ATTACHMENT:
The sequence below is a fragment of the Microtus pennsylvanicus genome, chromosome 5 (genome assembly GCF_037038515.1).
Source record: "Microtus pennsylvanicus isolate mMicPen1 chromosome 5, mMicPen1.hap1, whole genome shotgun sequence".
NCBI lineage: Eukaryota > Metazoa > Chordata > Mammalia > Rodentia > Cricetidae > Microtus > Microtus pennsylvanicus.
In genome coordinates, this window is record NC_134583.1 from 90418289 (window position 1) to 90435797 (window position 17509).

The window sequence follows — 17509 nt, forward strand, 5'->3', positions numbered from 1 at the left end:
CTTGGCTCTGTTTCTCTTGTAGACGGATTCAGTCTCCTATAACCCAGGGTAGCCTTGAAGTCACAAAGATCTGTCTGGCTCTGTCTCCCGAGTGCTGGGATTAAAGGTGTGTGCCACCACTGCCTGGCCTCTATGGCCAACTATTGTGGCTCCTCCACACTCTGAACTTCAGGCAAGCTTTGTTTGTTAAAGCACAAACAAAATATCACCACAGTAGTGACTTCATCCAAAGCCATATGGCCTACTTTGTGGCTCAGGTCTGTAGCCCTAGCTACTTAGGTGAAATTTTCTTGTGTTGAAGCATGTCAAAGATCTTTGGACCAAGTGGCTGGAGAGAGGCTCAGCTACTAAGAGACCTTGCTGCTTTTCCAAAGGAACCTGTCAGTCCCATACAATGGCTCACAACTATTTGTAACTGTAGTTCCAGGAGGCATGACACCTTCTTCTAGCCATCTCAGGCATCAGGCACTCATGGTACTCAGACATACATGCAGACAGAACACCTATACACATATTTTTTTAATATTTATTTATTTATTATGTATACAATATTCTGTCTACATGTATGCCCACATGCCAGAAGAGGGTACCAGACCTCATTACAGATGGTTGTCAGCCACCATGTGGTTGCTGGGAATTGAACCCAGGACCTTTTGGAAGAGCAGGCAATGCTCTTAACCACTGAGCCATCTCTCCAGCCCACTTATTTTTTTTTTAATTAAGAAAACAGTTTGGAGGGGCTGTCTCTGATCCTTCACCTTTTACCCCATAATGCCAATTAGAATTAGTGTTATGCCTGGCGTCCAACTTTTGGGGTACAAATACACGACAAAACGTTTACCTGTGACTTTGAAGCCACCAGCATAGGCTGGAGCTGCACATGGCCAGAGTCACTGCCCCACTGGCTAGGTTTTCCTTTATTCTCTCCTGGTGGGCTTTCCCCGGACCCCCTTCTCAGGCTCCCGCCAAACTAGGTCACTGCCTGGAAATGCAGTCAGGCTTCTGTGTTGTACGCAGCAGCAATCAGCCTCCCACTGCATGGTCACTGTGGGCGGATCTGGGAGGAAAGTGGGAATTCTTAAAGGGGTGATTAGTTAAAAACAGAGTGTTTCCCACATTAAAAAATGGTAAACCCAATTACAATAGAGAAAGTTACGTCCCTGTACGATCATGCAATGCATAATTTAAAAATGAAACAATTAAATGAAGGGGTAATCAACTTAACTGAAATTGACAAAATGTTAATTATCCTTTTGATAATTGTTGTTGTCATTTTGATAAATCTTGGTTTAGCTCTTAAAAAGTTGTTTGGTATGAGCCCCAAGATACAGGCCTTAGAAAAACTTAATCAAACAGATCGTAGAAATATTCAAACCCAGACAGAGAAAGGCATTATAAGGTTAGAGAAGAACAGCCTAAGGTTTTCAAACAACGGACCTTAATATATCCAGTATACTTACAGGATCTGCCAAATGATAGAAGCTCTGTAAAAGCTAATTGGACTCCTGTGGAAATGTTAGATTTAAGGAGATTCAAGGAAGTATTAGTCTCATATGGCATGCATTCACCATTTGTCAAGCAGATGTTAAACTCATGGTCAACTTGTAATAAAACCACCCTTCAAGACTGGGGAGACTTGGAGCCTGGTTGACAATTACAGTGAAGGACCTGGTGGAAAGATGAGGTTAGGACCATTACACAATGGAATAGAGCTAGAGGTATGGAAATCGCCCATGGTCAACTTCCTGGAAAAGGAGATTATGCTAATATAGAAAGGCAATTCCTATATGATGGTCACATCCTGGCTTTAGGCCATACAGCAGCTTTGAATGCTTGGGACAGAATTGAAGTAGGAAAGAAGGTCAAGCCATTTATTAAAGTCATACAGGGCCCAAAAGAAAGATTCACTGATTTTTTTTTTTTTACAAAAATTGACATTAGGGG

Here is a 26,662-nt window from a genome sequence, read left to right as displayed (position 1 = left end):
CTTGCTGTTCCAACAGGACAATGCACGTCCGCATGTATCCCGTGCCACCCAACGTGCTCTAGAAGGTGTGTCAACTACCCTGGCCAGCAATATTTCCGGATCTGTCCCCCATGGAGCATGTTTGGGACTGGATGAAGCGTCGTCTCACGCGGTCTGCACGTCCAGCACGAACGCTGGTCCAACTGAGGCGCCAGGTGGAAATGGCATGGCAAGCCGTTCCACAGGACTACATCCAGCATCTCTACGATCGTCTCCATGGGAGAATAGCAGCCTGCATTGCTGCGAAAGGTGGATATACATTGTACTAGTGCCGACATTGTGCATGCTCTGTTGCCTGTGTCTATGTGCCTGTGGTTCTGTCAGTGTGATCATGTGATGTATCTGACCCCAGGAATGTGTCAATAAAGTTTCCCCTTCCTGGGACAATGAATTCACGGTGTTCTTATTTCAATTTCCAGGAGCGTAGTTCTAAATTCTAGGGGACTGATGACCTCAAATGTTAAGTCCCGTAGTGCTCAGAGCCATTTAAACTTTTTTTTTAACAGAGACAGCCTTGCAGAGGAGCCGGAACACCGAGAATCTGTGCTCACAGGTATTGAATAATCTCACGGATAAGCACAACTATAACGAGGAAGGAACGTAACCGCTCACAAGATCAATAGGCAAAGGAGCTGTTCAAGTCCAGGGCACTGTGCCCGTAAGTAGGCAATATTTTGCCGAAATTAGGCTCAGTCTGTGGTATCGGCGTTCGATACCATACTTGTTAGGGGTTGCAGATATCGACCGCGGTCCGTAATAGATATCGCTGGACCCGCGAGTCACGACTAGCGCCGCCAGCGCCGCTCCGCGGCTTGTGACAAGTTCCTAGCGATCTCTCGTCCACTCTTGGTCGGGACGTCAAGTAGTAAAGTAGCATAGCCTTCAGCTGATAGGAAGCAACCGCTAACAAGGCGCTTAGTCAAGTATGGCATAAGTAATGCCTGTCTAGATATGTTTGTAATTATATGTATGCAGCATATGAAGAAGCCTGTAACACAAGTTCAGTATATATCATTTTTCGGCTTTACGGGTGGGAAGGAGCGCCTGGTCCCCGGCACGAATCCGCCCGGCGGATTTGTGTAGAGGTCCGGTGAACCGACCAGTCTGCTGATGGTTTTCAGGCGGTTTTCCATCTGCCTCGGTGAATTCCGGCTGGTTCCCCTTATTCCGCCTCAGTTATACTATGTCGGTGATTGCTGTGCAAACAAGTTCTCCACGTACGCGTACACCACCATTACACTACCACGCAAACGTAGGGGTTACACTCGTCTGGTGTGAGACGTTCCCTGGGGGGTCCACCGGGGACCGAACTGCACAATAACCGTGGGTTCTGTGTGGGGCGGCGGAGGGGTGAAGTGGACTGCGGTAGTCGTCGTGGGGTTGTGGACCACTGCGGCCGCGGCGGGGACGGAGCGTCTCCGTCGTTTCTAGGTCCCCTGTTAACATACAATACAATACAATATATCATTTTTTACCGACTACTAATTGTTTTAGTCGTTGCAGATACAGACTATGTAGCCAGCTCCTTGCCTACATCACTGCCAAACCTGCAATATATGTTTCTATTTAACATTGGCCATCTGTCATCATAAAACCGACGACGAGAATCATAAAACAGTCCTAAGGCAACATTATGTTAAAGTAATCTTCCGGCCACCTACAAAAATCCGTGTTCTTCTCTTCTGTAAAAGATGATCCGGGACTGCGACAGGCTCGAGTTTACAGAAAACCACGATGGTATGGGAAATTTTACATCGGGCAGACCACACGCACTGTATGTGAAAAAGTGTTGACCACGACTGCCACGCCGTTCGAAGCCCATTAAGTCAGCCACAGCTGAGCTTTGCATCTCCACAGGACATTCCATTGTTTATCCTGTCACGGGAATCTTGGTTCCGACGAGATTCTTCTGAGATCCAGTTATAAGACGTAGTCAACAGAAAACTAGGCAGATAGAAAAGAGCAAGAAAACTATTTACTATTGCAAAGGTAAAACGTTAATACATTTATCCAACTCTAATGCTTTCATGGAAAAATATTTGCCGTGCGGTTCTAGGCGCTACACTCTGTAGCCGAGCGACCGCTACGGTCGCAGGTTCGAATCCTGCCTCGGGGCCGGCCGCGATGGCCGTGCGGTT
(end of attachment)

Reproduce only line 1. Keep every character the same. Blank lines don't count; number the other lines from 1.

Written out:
The sequence below is a fragment of the Microtus pennsylvanicus genome, chromosome 5 (genome assembly GCF_037038515.1).